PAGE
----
acos man page

Prolog

This manual page is part of the POSIX Programmer's Manual. The Linux implementation of this interface may differ (consult the corresponding Linux manual page for details of Linux behavior), or the interface may not be implemented on Linux.

acos, acosf, acosl — arc cosine functions

Synopsis

#include <math.h>

double acos(double x);
float acosf(float x);
long double acosl(long double x);

Description

The functionality described on this reference page is aligned with the ISO C standard. Any conflict between the requirements described here and the ISO C standard is unintentional. This volume of POSIX.1‐2008 defers to the ISO C standard.

These functions shall compute the principal value of the arc cosine of their argument x. The value of x should be in the range [-1,1].

An application wishing to check for error situations should set errno to zero and call feclearexcept(FE_ALL_EXCEPT) before calling these functions. On return, if errno is non-zero or fetestexcept(FE_INVALID | FE_DIVBYZERO | FE_OVERFLOW | FE_UNDERFLOW) is non-zero, an error has occurred.

Return Value

Upon successful completion, these functions shall return the arc cosine of x, in the range [0,π] radians.

For finite values of x not in the range [-1,1], a domain error shall occur, and either a NaN (if supported), or an implementation-defined value shall be returned.

If x is NaN, a NaN shall be returned.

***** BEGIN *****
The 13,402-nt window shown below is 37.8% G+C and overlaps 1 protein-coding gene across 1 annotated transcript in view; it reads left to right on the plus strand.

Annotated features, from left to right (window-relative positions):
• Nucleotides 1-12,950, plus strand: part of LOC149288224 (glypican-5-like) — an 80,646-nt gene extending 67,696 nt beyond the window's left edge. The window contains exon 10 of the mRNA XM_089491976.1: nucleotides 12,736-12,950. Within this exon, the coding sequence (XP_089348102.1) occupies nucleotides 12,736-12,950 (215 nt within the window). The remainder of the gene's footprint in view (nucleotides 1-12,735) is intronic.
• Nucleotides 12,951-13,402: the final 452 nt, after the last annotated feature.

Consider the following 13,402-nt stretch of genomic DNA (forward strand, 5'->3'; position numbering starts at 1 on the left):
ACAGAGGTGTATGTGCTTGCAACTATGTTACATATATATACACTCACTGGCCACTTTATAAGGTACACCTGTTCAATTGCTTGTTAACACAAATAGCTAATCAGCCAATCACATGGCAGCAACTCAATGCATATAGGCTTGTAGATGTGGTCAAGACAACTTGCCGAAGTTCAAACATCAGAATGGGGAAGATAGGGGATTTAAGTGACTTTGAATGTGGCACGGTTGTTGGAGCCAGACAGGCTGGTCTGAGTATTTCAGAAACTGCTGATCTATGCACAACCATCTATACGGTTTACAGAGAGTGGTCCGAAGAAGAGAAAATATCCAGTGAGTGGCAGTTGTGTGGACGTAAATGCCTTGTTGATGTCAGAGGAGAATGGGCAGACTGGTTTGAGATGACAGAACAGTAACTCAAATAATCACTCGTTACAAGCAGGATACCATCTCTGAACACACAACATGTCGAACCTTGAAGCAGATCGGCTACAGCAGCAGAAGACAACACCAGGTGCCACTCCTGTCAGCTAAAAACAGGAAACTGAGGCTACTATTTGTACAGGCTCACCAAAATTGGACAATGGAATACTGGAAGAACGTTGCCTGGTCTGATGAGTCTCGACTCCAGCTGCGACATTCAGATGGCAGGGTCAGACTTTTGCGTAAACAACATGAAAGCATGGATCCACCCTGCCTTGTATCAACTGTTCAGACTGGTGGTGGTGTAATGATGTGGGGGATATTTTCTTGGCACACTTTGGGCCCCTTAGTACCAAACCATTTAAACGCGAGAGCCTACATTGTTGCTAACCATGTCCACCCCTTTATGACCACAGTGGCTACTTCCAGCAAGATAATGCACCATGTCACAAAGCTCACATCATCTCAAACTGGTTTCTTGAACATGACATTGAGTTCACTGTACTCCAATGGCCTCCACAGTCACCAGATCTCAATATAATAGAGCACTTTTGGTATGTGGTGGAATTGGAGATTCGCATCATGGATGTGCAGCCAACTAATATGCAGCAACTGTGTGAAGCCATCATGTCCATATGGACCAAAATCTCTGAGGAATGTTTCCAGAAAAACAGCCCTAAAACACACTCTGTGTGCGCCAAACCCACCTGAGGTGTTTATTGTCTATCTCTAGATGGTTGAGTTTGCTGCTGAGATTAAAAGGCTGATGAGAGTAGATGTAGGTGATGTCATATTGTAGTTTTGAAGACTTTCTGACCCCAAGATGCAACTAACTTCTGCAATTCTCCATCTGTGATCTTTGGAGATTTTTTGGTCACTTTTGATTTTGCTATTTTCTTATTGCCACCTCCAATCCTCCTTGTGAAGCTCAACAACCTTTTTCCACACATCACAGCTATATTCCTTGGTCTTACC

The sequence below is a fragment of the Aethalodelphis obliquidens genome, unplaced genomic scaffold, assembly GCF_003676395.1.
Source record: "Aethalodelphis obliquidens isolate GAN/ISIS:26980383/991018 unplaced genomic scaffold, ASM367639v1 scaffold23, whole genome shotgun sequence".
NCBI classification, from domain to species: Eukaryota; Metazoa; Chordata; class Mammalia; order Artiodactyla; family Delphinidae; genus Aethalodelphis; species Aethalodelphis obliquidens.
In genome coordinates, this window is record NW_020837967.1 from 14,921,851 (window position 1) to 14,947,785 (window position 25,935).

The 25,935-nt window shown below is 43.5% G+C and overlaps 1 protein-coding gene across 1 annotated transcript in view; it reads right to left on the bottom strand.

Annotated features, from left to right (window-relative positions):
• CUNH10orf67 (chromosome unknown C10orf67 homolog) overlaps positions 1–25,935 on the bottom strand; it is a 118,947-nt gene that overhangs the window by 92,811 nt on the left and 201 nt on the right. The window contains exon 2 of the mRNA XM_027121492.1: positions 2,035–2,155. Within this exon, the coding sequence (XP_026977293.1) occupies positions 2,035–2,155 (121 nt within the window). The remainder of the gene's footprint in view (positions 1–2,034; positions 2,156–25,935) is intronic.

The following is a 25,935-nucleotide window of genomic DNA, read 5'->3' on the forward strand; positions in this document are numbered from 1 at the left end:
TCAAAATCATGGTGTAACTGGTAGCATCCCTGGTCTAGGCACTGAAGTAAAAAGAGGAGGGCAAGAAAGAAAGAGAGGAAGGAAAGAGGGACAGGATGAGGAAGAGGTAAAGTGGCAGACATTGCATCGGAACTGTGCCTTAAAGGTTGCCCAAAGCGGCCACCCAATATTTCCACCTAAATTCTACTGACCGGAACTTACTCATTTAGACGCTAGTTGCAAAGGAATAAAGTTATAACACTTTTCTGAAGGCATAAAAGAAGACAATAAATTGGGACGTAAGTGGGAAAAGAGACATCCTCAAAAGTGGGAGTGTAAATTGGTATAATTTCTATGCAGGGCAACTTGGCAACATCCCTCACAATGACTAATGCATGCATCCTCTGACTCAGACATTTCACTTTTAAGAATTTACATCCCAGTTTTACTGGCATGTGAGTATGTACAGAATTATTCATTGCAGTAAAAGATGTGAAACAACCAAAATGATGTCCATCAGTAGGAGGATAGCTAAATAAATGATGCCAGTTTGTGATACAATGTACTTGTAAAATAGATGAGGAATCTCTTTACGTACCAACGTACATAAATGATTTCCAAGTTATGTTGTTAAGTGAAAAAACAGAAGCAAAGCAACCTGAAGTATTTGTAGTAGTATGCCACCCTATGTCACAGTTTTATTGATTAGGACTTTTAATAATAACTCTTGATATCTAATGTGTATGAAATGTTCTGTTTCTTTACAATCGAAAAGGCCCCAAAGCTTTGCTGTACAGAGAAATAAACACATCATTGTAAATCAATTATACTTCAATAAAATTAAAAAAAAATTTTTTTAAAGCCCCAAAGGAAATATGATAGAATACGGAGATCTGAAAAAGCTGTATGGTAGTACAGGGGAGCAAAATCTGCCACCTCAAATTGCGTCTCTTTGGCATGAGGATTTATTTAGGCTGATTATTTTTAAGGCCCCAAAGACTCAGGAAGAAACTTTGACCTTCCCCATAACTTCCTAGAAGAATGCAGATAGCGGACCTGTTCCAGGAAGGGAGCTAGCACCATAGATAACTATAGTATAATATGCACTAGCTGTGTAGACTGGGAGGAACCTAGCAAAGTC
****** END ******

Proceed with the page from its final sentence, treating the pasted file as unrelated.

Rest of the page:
If x is +1, +0 shall be returned.

If x is ±Inf, a domain error shall occur, and a NaN shall be returned.

Errors

These functions shall fail if:

Domain Error

The x argument is finite and is not in the range [-1,1], or is ±Inf.

If the integer expression (math_errhandling & MATH_ERRNO) is non-zero, then errno shall be set to [EDOM]. If the integer expression (math_errhandling & MATH_ERREXCEPT) is non-zero, then the invalid floating-point exception shall be raised.

The following sections are informative.

Application Usage

On error, the expressions (math_errhandling & MATH_ERRNO) and (math_errhandling & MATH_ERREXCEPT) are independent of each other, but at least one of them must be non-zero.

See Also

cos(), feclearexcept(), fetestexcept(), isnan()

The Base Definitions volume of POSIX.1‐2008, Section 4.19, Treatment of Error Conditions for Mathematical Functions, <math.h>

Info

2013 IEEE/The Open Group POSIX Programmer's Manual